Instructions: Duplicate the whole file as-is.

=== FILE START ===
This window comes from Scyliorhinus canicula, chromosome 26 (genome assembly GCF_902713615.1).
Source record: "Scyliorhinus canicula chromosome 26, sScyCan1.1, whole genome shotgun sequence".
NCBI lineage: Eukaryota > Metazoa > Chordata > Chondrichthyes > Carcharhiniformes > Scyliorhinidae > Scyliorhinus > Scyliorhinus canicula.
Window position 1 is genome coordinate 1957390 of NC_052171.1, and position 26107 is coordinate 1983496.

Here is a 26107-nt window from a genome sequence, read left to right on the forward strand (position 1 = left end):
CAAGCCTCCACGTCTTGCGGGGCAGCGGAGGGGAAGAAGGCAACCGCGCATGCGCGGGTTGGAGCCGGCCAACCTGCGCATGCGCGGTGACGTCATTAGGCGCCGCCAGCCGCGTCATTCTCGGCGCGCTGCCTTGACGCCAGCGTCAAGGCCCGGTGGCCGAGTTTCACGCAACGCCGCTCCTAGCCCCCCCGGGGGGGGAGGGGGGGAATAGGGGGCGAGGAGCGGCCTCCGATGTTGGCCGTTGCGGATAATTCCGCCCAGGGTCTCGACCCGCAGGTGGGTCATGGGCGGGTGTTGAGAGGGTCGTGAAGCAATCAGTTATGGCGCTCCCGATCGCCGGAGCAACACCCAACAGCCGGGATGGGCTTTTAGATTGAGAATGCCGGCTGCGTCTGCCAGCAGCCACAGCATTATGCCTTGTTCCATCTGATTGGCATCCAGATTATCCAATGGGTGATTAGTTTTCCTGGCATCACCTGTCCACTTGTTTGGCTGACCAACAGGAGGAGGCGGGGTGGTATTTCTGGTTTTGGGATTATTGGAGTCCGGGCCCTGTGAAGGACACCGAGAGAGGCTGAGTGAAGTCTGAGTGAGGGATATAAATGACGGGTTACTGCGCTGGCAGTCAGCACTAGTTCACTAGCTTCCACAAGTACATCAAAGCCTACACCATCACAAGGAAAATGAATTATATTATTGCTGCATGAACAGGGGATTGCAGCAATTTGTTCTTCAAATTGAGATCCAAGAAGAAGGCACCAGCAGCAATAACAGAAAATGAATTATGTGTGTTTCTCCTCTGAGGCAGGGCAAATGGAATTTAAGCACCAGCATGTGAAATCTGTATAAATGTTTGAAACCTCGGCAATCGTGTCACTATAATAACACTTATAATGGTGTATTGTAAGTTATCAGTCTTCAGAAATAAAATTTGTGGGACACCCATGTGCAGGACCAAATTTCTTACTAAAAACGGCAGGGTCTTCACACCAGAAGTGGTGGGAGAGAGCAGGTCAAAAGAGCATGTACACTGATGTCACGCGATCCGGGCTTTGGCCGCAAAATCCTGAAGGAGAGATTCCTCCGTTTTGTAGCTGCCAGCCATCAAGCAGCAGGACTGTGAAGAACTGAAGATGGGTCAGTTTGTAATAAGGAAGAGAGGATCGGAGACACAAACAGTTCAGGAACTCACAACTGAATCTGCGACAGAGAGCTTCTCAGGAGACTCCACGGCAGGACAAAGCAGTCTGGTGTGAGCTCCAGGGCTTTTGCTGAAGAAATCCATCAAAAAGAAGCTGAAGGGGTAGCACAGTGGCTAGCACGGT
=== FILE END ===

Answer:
This window comes from Scyliorhinus canicula, chromosome 26 (genome assembly GCF_902713615.1).
Source record: "Scyliorhinus canicula chromosome 26, sScyCan1.1, whole genome shotgun sequence".
NCBI lineage: Eukaryota > Metazoa > Chordata > Chondrichthyes > Carcharhiniformes > Scyliorhinidae > Scyliorhinus > Scyliorhinus canicula.
Window position 1 is genome coordinate 1957390 of NC_052171.1, and position 26107 is coordinate 1983496.

Here is a 26107-nt window from a genome sequence, read left to right on the forward strand (position 1 = left end):
CAAGCCTCCACGTCTTGCGGGGCAGCGGAGGGGAAGAAGGCAACCGCGCATGCGCGGGTTGGAGCCGGCCAACCTGCGCATGCGCGGTGACGTCATTAGGCGCCGCCAGCCGCGTCATTCTCGGCGCGCTGCCTTGACGCCAGCGTCAAGGCCCGGTGGCCGAGTTTCACGCAACGCCGCTCCTAGCCCCCCCGGGGGGGGAGGGGGGGAATAGGGGGCGAGGAGCGGCCTCCGATGTTGGCCGTTGCGGATAATTCCGCCCAGGGTCTCGACCCGCAGGTGGGTCATGGGCGGGTGTTGAGAGGGTCGTGAAGCAATCAGTTATGGCGCTCCCGATCGCCGGAGCAACACCCAACAGCCGGGATGGGCTTTTAGATTGAGAATGCCGGCTGCGTCTGCCAGCAGCCACAGCATTATGCCTTGTTCCATCTGATTGGCATCCAGATTATCCAATGGGTGATTAGTTTTCCTGGCATCACCTGTCCACTTGTTTGGCTGACCAACAGGAGGAGGCGGGGTGGTATTTCTGGTTTTGGGATTATTGGAGTCCGGGCCCTGTGAAGGACACCGAGAGAGGCTGAGTGAAGTCTGAGTGAGGGATATAAATGACGGGTTACTGCGCTGGCAGTCAGCACTAGTTCACTAGCTTCCACAAGTACATCAAAGCCTACACCATCACAAGGAAAATGAATTATATTATTGCTGCATGAACAGGGGATTGCAGCAATTTGTTCTTCAAATTGAGATCCAAGAAGAAGGCACCAGCAGCAATAACAGAAAATGAATTATGTGTGTTTCTCCTCTGAGGCAGGGCAAATGGAATTTAAGCACCAGCATGTGAAATCTGTATAAATGTTTGAAACCTCGGCAATCGTGTCACTATAATAACACTTATAATGGTGTATTGTAAGTTATCAGTCTTCAGAAATAAAATTTGTGGGACACCCATGTGCAGGACCAAATTTCTTACTAAAAACGGCAGGGTCTTCACACCAGAAGTGGTGGGAGAGAGCAGGTCAAAAGAGCATGTACACTGATGTCACGCGATCCGGGCTTTGGCCGCAAAATCCTGAAGGAGAGATTCCTCCGTTTTGTAGCTGCCAGCCATCAAGCAGCAGGACTGTGAAGAACTGAAGATGGGTCAGTTTGTAATAAGGAAGAGAGGATCGGAGACACAAACAGTTCAGGAACTCACAACTGAATCTGCGACAGAGAGCTTCTCAGGAGACTCCACGGCAGGACAAAGCAGTCTGGTGTGAGCTCCAGGGCTTTTGCTGAAGAAATCCATCAAAAAGAAGCTGAAGGGGTAGCACAGTGGCTAGCACGGT